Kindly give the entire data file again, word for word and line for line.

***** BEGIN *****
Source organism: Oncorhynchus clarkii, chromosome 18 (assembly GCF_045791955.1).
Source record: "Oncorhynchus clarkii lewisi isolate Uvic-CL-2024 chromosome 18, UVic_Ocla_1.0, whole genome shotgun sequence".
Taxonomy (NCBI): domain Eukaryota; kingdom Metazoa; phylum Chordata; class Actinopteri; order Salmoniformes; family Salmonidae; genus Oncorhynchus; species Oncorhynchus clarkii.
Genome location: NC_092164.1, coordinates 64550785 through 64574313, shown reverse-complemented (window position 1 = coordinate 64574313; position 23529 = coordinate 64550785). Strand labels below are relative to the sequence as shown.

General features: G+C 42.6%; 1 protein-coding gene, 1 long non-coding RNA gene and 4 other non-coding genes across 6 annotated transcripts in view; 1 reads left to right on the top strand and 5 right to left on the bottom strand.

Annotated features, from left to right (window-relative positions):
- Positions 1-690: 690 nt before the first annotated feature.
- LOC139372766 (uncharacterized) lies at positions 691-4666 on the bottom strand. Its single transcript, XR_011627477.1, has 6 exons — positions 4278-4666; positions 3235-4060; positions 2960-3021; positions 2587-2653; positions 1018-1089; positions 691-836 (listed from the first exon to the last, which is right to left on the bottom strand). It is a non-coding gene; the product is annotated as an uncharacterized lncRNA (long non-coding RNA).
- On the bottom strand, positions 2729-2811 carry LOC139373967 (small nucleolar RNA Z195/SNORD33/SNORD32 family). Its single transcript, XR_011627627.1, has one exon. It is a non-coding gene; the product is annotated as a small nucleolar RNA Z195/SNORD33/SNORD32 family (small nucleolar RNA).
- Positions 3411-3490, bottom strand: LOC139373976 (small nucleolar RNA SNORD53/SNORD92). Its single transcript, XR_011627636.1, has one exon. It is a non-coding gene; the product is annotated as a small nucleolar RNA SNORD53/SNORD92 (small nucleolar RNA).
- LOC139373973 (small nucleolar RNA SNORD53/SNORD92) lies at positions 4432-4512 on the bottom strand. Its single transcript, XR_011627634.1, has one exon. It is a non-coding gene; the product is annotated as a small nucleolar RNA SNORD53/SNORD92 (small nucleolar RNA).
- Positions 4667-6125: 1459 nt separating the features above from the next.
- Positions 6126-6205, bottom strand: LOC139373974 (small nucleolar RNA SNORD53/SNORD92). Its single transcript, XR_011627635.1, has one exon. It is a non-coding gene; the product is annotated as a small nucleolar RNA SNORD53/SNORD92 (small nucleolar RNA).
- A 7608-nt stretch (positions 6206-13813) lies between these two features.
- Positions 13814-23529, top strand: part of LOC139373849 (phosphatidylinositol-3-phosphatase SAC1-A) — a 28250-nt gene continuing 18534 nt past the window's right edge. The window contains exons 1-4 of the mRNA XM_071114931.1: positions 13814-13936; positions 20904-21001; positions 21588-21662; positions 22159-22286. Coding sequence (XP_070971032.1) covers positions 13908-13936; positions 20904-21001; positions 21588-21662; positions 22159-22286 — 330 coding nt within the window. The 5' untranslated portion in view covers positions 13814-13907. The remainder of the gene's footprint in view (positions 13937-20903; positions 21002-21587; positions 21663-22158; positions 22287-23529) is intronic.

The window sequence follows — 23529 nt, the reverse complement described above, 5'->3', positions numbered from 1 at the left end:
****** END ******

Source organism: Oncorhynchus clarkii, chromosome 18 (assembly GCF_045791955.1).
Source record: "Oncorhynchus clarkii lewisi isolate Uvic-CL-2024 chromosome 18, UVic_Ocla_1.0, whole genome shotgun sequence".
Taxonomy (NCBI): domain Eukaryota; kingdom Metazoa; phylum Chordata; class Actinopteri; order Salmoniformes; family Salmonidae; genus Oncorhynchus; species Oncorhynchus clarkii.
Genome location: NC_092164.1, coordinates 64550785 through 64574313, shown reverse-complemented (window position 1 = coordinate 64574313; position 23529 = coordinate 64550785). Strand labels below are relative to the sequence as shown.

General features: G+C 42.6%; 1 protein-coding gene, 1 long non-coding RNA gene and 4 other non-coding genes across 6 annotated transcripts in view; 1 reads left to right on the top strand and 5 right to left on the bottom strand.

Annotated features, from left to right (window-relative positions):
- Positions 1-690: 690 nt before the first annotated feature.
- LOC139372766 (uncharacterized) lies at positions 691-4666 on the bottom strand. Its single transcript, XR_011627477.1, has 6 exons — positions 4278-4666; positions 3235-4060; positions 2960-3021; positions 2587-2653; positions 1018-1089; positions 691-836 (listed from the first exon to the last, which is right to left on the bottom strand). It is a non-coding gene; the product is annotated as an uncharacterized lncRNA (long non-coding RNA).
- On the bottom strand, positions 2729-2811 carry LOC139373967 (small nucleolar RNA Z195/SNORD33/SNORD32 family). Its single transcript, XR_011627627.1, has one exon. It is a non-coding gene; the product is annotated as a small nucleolar RNA Z195/SNORD33/SNORD32 family (small nucleolar RNA).
- Positions 3411-3490, bottom strand: LOC139373976 (small nucleolar RNA SNORD53/SNORD92). Its single transcript, XR_011627636.1, has one exon. It is a non-coding gene; the product is annotated as a small nucleolar RNA SNORD53/SNORD92 (small nucleolar RNA).
- LOC139373973 (small nucleolar RNA SNORD53/SNORD92) lies at positions 4432-4512 on the bottom strand. Its single transcript, XR_011627634.1, has one exon. It is a non-coding gene; the product is annotated as a small nucleolar RNA SNORD53/SNORD92 (small nucleolar RNA).
- Positions 4667-6125: 1459 nt separating the features above from the next.
- Positions 6126-6205, bottom strand: LOC139373974 (small nucleolar RNA SNORD53/SNORD92). Its single transcript, XR_011627635.1, has one exon. It is a non-coding gene; the product is annotated as a small nucleolar RNA SNORD53/SNORD92 (small nucleolar RNA).
- A 7608-nt stretch (positions 6206-13813) lies between these two features.
- Positions 13814-23529, top strand: part of LOC139373849 (phosphatidylinositol-3-phosphatase SAC1-A) — a 28250-nt gene continuing 18534 nt past the window's right edge. The window contains exons 1-4 of the mRNA XM_071114931.1: positions 13814-13936; positions 20904-21001; positions 21588-21662; positions 22159-22286. Coding sequence (XP_070971032.1) covers positions 13908-13936; positions 20904-21001; positions 21588-21662; positions 22159-22286 — 330 coding nt within the window. The 5' untranslated portion in view covers positions 13814-13907. The remainder of the gene's footprint in view (positions 13937-20903; positions 21002-21587; positions 21663-22158; positions 22287-23529) is intronic.

The window sequence follows — 23529 nt, the reverse complement described above, 5'->3', positions numbered from 1 at the left end: